My contemporary literature class (despite its status as a 200-level course) has revolved around postmodern theories of literature and culture. I have asked students in small groups to present on one essay or excerpt on postmodern literary/cultural studies, and then following their presentation, I take the ball and run with it. We've read Barth, Lyotard, McHale, Jameson, Hutcheon, Hayden White, bell hooks, and Baudrillard. They've done remarkably well.
They've been paired with readings from Borges, Calvino, Stoppard, Winterson, Angela Carter, Sexton, Baraka, George Saunders, Garcia Marquez, Rushdie, Kundera and Spiegelman. It's been an extraordinarily fun course, and the students are thinking. hard. It's always nice to see the tiny explosions of 27 minds (my own included) being blown at the same moment. (The student who used the electoral projection maps in late October in response to Baudrillard was a nice moment).
One of the conundrums we've been running up against, though, is on the one hand, the necessary fictionality of all discourse, running up against the imperative to tell stories, fictional and historical as vital to human survival. Maus and The Book of Laughter and Forgetting make this crucially clear, but even If on a Winter's Night a Traveler, or Rushdie's "children's" novel, Haroun and the Sea of Stories, give us variations on this theme. Telling stories in a fictional world will save our lives in the real world.
Not incidentally, then, I began thinking about returning to the blog right around the time I was teaching Kundera and Spiegelman. Kundera has some pithy quotes about the need to write about ourselves...I don't have the text handy, but it's something like that we write about ourselves precisely because we have nothing to say. He calls it graphomania, and Googling the term will get you a few summaries of the idea. Essentially, we feel invisible, and therefore seek to impose our presence on the world (via readers) through writing our lives.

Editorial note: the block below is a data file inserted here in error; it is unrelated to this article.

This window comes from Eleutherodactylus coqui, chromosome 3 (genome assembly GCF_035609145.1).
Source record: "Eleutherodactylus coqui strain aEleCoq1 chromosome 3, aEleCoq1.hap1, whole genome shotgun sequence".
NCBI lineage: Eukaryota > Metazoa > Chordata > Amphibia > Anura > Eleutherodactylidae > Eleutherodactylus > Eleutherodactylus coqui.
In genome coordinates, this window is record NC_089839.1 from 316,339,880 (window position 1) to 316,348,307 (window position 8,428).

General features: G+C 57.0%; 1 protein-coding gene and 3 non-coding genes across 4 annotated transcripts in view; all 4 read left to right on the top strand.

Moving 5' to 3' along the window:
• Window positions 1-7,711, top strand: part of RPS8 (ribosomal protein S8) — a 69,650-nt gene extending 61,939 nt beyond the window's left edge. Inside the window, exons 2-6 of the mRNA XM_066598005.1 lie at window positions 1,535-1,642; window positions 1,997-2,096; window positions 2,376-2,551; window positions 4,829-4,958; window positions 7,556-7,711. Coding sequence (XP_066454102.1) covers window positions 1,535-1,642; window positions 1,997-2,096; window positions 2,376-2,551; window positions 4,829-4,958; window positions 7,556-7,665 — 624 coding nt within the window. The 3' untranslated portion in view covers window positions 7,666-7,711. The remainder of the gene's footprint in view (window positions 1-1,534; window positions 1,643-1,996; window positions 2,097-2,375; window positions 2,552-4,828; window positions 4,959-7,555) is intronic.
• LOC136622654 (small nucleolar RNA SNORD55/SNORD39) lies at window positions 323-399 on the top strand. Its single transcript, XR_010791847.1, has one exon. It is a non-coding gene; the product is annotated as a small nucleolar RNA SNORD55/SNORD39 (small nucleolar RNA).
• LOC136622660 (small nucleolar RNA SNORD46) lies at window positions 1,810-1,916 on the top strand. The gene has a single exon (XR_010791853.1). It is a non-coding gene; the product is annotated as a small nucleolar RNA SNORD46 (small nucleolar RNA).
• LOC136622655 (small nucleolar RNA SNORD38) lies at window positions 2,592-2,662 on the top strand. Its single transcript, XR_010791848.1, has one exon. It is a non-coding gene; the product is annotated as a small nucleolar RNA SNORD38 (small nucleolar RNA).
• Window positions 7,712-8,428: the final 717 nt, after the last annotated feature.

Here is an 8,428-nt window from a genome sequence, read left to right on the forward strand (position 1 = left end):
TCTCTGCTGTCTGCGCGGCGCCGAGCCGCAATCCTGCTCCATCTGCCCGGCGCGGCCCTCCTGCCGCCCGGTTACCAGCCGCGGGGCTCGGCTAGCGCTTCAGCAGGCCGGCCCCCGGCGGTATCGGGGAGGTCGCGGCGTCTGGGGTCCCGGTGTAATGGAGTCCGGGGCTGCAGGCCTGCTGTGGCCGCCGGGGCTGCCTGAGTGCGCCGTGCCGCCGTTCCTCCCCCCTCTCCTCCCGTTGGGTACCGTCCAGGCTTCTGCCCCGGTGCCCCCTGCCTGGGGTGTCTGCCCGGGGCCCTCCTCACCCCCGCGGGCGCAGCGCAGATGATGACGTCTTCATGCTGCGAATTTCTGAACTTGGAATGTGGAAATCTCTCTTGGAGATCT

Blogging certainly runs up against these ideas: the struggle to find ourselves heard (read) amidst a sea of writing. We tell these stories over and over again, of classes, of writing travails, of forays onto the job market. They are conventional, often, though some do distinguish themselves, and yet despite their conventionality they remain crucial; these narrative exchanges serve as connections in an anonymous world.
If stories shape our sense of the world, and our identity in those worlds, then the stories we tell about ourselves become essential, even as they run up against the impossibility of reference. And so we tell these stories in this impossible space, Lyotardian micronarratives set within the hyperreal of Baudrillard. We are at once hopelessly postmodern and at the same time, so simple, so straitforward. We are the stories we tell about ourselves, and so we tell these stories as if our lives depended on them. And our lives, in some symbolic way, do.